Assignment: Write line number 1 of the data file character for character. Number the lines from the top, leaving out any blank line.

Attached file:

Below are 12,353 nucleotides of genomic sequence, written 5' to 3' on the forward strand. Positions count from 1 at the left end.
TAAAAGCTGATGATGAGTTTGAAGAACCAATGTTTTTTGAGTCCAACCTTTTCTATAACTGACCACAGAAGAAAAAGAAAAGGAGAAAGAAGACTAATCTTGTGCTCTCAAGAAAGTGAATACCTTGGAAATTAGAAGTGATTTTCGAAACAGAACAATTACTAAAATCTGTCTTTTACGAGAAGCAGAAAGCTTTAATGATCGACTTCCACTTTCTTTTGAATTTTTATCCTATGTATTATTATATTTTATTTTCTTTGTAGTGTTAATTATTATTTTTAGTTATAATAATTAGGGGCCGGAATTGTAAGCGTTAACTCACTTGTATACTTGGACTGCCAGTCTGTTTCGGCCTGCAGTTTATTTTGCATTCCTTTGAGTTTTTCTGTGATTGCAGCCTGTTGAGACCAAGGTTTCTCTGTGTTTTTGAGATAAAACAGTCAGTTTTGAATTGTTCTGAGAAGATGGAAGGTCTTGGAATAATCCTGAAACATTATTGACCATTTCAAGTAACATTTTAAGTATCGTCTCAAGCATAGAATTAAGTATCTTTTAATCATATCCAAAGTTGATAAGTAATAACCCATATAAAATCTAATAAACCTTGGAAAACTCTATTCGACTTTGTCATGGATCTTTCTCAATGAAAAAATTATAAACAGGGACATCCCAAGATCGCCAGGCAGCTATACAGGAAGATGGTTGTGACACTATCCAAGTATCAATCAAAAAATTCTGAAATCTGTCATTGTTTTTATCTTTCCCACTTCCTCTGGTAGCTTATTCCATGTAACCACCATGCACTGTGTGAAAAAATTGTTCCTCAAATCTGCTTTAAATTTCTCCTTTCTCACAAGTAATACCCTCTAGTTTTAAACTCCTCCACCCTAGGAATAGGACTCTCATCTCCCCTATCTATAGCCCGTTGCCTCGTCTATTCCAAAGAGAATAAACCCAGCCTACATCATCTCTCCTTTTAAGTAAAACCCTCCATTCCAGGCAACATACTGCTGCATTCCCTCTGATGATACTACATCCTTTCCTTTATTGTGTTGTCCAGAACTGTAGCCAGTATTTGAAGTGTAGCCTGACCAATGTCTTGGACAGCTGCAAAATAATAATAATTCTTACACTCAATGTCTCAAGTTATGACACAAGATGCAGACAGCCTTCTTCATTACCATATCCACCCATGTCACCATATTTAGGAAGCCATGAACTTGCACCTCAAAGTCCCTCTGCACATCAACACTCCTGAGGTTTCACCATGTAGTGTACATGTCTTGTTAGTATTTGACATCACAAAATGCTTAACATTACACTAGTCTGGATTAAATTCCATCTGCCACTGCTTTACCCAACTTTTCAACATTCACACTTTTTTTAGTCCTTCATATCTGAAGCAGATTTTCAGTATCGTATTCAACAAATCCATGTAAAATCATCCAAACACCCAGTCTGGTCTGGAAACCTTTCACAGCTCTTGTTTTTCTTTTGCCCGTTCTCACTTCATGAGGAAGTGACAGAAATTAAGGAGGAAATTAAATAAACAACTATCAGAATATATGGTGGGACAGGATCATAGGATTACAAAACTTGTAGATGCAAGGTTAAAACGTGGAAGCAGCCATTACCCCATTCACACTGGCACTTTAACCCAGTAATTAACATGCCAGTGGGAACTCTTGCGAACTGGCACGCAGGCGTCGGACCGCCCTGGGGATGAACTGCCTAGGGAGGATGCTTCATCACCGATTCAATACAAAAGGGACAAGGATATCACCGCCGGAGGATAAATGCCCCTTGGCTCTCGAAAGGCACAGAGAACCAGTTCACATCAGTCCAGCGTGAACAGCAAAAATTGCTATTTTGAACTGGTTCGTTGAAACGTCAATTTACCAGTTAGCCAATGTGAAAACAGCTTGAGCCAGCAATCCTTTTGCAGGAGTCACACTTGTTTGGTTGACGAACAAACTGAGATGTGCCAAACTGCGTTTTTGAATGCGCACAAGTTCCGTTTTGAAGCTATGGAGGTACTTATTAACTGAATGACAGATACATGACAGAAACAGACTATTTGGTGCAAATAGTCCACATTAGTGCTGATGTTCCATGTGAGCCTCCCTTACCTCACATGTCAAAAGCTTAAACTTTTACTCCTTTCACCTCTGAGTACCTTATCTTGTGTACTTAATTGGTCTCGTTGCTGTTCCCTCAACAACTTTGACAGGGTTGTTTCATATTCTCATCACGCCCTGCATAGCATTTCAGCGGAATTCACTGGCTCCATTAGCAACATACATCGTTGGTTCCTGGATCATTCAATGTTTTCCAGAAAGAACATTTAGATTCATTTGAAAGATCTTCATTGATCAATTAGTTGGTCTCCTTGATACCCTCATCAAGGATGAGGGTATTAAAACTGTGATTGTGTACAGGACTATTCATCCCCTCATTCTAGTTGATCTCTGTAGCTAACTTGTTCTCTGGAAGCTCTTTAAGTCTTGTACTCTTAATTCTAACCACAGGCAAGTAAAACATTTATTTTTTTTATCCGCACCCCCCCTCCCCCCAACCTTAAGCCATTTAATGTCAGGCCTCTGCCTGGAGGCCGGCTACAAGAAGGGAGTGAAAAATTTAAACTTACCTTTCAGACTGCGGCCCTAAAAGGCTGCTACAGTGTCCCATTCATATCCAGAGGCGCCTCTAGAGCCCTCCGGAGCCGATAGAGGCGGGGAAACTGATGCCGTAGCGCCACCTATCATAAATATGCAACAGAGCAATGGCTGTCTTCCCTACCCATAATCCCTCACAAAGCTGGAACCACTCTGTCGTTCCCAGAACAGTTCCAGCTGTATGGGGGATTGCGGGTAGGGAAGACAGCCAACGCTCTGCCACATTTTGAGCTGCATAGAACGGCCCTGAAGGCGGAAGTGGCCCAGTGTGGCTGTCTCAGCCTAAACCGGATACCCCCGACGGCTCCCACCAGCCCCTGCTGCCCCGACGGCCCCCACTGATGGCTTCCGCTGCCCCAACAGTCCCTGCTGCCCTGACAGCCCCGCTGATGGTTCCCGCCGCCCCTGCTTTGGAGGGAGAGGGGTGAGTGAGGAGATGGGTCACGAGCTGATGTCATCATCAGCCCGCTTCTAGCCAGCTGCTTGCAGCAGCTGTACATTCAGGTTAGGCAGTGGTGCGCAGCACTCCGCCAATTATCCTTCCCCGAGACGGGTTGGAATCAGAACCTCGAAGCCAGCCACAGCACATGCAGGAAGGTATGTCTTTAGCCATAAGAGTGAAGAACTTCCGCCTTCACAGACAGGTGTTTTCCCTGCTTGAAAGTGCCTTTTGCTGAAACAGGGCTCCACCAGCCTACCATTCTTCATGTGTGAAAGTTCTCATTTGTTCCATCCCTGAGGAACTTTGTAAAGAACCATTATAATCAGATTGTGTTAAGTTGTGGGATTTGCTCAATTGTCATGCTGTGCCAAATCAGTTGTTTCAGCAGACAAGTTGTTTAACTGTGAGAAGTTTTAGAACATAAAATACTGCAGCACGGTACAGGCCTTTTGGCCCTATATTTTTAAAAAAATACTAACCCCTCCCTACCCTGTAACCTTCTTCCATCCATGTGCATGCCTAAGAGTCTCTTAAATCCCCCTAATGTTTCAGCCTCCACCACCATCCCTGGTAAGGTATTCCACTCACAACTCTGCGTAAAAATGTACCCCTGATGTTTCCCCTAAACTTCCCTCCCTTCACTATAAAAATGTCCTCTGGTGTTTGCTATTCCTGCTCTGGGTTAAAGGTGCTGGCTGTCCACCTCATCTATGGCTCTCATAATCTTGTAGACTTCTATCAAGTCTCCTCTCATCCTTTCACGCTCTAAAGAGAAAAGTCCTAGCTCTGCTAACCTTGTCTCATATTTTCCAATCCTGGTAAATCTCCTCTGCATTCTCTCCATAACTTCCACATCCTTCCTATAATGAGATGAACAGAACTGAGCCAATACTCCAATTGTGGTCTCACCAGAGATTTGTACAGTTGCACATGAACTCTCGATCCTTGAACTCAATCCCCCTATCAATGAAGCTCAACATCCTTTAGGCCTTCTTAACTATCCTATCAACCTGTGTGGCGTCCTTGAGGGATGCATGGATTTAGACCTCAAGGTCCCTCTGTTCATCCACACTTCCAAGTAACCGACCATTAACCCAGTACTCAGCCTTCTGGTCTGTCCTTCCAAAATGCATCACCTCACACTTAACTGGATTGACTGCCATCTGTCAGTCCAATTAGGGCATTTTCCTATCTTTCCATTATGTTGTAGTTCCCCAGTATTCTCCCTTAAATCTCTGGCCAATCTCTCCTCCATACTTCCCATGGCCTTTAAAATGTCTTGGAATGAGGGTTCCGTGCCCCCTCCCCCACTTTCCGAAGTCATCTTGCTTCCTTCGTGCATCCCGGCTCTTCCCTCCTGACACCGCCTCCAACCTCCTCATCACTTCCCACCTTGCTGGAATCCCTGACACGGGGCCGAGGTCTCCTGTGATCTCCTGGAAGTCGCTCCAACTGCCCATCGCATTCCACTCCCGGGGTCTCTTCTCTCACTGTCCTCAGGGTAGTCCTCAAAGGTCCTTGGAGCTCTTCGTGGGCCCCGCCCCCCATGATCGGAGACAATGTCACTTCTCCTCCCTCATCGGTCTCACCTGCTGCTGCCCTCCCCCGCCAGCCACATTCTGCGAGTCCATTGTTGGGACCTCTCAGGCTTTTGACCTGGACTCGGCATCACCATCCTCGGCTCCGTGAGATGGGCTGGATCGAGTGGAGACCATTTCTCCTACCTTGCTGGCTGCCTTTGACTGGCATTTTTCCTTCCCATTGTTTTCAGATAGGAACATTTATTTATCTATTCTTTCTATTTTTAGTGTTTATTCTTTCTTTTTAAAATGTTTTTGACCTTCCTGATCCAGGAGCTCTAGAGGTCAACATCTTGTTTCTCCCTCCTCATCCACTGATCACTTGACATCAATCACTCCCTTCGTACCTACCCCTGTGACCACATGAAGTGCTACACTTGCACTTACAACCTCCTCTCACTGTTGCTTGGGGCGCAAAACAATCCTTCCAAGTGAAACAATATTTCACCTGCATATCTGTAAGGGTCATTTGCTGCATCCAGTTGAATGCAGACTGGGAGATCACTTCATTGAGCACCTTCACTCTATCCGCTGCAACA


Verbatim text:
Below are 12,353 nucleotides of genomic sequence, written 5' to 3' on the forward strand. Positions count from 1 at the left end.